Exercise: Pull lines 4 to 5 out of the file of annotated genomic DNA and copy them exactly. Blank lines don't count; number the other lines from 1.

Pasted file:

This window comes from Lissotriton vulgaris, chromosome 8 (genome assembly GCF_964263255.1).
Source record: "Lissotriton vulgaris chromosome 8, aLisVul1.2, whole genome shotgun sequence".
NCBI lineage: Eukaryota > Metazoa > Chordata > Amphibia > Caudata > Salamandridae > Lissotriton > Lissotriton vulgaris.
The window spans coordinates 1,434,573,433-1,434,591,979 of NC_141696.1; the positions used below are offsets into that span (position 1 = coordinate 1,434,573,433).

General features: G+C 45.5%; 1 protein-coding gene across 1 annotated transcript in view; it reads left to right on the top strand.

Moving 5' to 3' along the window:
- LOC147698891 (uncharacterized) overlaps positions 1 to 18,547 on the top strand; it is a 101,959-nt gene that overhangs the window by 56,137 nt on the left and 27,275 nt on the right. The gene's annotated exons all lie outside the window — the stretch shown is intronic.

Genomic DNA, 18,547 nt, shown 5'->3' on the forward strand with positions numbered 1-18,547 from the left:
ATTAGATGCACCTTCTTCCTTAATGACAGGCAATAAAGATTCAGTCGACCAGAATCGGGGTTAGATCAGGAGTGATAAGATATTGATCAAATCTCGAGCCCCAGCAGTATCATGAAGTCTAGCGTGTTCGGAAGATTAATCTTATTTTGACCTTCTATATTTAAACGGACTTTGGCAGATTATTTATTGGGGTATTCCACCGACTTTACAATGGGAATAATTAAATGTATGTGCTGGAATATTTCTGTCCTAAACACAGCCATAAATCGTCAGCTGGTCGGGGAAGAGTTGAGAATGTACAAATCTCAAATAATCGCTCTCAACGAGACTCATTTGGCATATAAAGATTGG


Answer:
The window spans coordinates 1,434,573,433-1,434,591,979 of NC_141696.1; the positions used below are offsets into that span (position 1 = coordinate 1,434,573,433).

General features: G+C 45.5%; 1 protein-coding gene across 1 annotated transcript in view; it reads left to right on the top strand.